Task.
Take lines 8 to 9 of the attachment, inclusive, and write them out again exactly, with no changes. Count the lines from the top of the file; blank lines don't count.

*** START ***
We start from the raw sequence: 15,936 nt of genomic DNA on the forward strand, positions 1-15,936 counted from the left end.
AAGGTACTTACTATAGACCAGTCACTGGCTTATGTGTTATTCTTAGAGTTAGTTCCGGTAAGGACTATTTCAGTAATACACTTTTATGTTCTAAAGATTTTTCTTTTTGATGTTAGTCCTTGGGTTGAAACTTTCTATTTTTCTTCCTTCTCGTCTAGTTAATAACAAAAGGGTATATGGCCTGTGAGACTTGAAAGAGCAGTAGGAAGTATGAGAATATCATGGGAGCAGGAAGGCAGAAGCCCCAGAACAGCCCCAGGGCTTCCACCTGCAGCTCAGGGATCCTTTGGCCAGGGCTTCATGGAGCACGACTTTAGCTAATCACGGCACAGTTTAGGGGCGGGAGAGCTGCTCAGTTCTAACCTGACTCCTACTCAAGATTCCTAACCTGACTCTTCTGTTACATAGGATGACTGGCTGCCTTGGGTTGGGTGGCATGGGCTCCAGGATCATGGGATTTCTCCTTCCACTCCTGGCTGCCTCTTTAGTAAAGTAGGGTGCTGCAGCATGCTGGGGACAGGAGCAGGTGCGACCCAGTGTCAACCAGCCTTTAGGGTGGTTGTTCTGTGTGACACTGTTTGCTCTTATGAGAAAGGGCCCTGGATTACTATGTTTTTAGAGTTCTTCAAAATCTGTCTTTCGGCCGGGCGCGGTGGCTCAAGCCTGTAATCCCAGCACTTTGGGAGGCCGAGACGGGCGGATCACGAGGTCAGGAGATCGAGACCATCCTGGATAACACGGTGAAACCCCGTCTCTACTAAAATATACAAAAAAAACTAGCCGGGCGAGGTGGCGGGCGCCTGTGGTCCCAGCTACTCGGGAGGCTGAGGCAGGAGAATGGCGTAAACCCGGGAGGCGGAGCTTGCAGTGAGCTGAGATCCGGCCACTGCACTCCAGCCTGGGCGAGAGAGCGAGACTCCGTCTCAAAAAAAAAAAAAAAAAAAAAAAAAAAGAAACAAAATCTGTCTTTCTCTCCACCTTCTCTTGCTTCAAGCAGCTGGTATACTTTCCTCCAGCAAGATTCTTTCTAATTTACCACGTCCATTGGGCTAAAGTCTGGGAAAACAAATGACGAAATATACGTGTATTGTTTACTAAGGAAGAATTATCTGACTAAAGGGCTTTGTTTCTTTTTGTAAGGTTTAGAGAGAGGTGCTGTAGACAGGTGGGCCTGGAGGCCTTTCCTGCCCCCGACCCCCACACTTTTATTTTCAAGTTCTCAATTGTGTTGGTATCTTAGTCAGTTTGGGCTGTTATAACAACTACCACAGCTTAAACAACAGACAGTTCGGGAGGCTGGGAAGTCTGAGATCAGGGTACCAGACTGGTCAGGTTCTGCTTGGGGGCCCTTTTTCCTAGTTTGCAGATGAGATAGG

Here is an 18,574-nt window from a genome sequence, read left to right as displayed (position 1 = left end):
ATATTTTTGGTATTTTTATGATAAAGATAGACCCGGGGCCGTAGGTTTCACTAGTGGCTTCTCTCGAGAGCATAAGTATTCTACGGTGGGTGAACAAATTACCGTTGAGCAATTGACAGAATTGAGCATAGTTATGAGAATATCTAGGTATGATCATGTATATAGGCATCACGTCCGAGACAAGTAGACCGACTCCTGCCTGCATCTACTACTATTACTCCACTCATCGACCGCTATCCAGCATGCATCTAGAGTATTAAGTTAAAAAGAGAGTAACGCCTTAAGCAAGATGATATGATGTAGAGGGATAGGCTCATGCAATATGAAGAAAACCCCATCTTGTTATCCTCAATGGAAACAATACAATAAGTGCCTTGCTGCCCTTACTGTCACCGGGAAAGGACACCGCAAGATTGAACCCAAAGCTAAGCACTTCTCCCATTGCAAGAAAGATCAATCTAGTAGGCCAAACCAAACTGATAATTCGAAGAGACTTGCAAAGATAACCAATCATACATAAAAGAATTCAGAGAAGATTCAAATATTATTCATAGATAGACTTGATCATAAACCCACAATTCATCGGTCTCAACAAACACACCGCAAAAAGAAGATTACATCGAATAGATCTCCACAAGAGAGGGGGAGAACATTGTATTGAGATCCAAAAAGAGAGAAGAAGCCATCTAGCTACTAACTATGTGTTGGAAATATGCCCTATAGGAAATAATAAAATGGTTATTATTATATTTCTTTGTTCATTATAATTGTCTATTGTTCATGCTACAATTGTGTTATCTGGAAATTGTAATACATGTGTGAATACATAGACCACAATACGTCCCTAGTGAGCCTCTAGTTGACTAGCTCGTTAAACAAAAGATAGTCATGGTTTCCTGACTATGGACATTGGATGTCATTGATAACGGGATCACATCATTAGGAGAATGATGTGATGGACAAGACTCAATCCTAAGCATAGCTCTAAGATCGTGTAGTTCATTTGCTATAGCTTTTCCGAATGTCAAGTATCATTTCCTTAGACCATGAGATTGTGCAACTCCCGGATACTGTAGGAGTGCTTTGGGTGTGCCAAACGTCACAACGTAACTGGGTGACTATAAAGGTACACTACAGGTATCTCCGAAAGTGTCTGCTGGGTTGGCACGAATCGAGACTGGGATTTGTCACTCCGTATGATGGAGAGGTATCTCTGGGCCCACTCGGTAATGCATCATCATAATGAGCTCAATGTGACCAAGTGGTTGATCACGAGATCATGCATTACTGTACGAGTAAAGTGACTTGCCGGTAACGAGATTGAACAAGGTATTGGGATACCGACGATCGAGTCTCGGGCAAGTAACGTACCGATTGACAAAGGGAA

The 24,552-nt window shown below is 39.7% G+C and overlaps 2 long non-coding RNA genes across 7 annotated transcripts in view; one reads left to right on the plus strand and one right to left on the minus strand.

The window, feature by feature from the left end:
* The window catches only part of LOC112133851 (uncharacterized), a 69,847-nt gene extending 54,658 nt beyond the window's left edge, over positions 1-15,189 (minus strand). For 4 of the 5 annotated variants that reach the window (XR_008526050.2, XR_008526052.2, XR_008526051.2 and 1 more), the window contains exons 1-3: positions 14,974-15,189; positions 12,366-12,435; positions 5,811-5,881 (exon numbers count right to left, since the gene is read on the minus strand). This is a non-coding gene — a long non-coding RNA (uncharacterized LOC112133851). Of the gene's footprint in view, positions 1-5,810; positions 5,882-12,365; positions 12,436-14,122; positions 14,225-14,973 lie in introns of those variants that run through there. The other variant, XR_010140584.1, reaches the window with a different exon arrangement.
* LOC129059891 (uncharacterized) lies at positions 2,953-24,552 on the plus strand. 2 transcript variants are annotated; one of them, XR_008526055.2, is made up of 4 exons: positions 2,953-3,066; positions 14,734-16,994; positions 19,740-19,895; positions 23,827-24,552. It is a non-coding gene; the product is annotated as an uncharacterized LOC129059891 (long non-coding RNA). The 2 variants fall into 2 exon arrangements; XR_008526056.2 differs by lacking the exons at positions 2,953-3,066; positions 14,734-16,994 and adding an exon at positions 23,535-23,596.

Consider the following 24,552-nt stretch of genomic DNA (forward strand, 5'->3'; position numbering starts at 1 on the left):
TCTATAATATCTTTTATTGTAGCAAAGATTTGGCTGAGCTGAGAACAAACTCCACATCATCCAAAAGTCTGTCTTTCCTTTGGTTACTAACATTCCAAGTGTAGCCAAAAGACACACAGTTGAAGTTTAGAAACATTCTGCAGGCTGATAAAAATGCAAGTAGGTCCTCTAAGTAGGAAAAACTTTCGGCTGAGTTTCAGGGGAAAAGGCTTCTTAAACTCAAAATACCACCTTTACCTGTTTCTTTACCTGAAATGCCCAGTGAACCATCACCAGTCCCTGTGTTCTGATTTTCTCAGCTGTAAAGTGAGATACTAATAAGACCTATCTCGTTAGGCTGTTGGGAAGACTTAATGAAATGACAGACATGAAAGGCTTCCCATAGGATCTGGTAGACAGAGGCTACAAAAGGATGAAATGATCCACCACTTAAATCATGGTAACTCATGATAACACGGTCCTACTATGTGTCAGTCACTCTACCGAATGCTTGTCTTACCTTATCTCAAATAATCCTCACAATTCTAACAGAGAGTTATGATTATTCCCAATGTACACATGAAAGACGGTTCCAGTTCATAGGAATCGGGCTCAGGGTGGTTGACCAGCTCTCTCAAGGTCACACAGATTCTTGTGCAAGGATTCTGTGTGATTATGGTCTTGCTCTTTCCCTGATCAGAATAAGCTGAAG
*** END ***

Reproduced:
* LOC129059891 (uncharacterized) lies at positions 2,953-24,552 on the plus strand. 2 transcript variants are annotated; one of them, XR_008526055.2, is made up of 4 exons: positions 2,953-3,066; positions 14,734-16,994; positions 19,740-19,895; positions 23,827-24,552. It is a non-coding gene; the product is annotated as an uncharacterized LOC129059891 (long non-coding RNA). The 2 variants fall into 2 exon arrangements; XR_008526056.2 differs by lacking the exons at positions 2,953-3,066; positions 14,734-16,994 and adding an exon at positions 23,535-23,596.

Consider the following 24,552-nt stretch of genomic DNA (forward strand, 5'->3'; position numbering starts at 1 on the left):